Lithium metal batteries are one of the more promising alternatives to the lithium-ion architecture commonly used today, with the potential to hold many times the energy. Material scientists have taken a step toward this future, demonstrating how applying a very specific amount of pressure to a lithium-metal battery during cycling can prevent the formation of tentacle-like growths that would otherwise bring them undone.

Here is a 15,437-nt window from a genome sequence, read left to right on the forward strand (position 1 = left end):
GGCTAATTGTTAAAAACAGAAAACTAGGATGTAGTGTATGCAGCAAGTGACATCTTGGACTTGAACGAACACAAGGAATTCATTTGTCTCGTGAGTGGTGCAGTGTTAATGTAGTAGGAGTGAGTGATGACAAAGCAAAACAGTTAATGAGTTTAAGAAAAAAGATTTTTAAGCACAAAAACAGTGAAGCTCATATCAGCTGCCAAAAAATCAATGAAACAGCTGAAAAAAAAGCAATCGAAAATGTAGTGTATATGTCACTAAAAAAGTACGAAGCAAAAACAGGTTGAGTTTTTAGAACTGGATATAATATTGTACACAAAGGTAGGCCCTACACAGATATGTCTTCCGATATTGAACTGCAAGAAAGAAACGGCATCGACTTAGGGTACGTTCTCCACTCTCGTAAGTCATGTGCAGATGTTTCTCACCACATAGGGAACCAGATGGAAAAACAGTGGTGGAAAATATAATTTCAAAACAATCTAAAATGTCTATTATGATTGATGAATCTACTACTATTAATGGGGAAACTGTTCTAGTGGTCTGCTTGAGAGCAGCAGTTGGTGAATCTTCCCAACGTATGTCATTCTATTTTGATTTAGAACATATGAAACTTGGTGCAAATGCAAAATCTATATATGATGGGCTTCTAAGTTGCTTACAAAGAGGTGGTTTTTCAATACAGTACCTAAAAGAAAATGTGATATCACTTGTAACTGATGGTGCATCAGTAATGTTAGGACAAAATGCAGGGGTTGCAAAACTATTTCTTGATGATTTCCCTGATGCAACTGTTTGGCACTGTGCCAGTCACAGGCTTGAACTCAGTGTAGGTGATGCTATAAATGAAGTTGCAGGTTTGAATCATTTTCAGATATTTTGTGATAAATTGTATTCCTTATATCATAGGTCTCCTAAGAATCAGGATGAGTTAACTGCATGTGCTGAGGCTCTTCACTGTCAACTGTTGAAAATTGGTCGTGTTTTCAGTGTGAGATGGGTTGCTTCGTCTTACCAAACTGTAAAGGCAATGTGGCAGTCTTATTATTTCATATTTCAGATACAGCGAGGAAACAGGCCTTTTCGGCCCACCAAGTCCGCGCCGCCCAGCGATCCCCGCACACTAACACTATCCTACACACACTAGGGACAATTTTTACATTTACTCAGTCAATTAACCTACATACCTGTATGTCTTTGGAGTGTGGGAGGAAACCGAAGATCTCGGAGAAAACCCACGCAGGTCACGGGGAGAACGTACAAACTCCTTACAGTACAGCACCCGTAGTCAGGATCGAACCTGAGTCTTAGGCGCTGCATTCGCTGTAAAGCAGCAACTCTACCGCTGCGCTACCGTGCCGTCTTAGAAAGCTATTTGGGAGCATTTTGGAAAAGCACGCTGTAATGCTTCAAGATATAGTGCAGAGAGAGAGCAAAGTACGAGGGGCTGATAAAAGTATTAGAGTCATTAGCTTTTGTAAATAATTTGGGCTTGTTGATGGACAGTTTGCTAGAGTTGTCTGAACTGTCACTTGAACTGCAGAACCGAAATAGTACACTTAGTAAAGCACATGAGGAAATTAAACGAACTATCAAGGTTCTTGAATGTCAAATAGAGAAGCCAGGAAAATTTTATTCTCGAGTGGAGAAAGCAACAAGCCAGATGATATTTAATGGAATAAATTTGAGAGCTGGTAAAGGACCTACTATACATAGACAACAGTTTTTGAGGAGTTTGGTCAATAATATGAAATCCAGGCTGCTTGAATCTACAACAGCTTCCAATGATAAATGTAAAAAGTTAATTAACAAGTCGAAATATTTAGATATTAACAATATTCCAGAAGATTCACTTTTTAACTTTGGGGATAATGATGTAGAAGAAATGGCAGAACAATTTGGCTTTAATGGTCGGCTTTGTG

The reason lithium-metal batteries hold so much promise is because they seek to use pure lithium metal as the anode material, which can hold as much as 10 times the energy of the graphite used today. The problem holding the technology back, however, is that as the battery is cycled and the lithium ions interact with the anode, they form growths called dendrites on the surface. These protrusions then lead to electric shorts and fires, and swiftly cause the battery to fail.